A take is over when the director calls "Cut!" and the camera and sound stop recording. The ritual helps the general concentration at the location and allows saving costs by only recording the scene rather than the preparation for the scene. Each shot is repeated until the director is satisfied with it.
In addition to the actual film crew that does the principal photography (unit), there may be a second team (second unit), which in turn comprises a full film crew with its own director, especially for more complex productions. The second unit works independently but in coordination with the director of the overall project and is responsible for city and landscape shots, establishing shots and intermediate images as well as for mass, action and stunt scenes.
The length of the filming depends not only on the length of the film, but also on the number and type of locations. The shooting time for a 90-minute film in Europe is 12 to 100 days. In the USA, depending on the film project, a shooting time of 15 to 20, 40 to 50 or, for larger productions, 80 to 100 days is used as a basis for studio productions, although in other countries the shooting takes considerably longer. Because of breaks in recording and subsequent shoots that are difficult to calculate, the principal photography is usually planned longer than actually necessary.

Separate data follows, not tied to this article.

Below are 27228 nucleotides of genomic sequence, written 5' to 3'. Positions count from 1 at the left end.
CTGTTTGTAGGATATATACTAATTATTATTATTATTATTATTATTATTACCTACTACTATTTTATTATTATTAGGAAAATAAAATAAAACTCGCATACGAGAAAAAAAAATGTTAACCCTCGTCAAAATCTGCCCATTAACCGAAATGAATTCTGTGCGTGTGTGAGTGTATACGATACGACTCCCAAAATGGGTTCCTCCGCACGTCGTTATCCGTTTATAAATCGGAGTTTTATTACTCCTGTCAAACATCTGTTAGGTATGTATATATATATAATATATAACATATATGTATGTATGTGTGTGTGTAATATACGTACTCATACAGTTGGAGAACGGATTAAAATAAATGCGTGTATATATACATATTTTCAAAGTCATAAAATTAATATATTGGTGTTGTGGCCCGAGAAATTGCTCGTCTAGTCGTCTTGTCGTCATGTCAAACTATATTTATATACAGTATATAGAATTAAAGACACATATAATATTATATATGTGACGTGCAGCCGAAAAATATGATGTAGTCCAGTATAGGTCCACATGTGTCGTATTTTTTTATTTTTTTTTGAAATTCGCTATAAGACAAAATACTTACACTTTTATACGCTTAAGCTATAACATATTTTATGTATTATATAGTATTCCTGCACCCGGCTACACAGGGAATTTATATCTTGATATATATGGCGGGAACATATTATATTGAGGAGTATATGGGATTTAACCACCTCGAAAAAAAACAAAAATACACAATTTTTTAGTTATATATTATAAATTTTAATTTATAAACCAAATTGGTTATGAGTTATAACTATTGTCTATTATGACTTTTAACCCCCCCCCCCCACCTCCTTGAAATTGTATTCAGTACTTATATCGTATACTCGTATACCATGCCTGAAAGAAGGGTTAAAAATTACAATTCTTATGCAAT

Once a film concludes principal photography, it is said to have wrapped, and a wrap party may be organized to celebrate. During post-production, it may become apparent that some shots or sequences are missing or incomplete and are required to complete the film, or that a particular scene is not playing as expected, or that a performer needs to be replaced entirely. In these circumstances, additional material may have to be shot.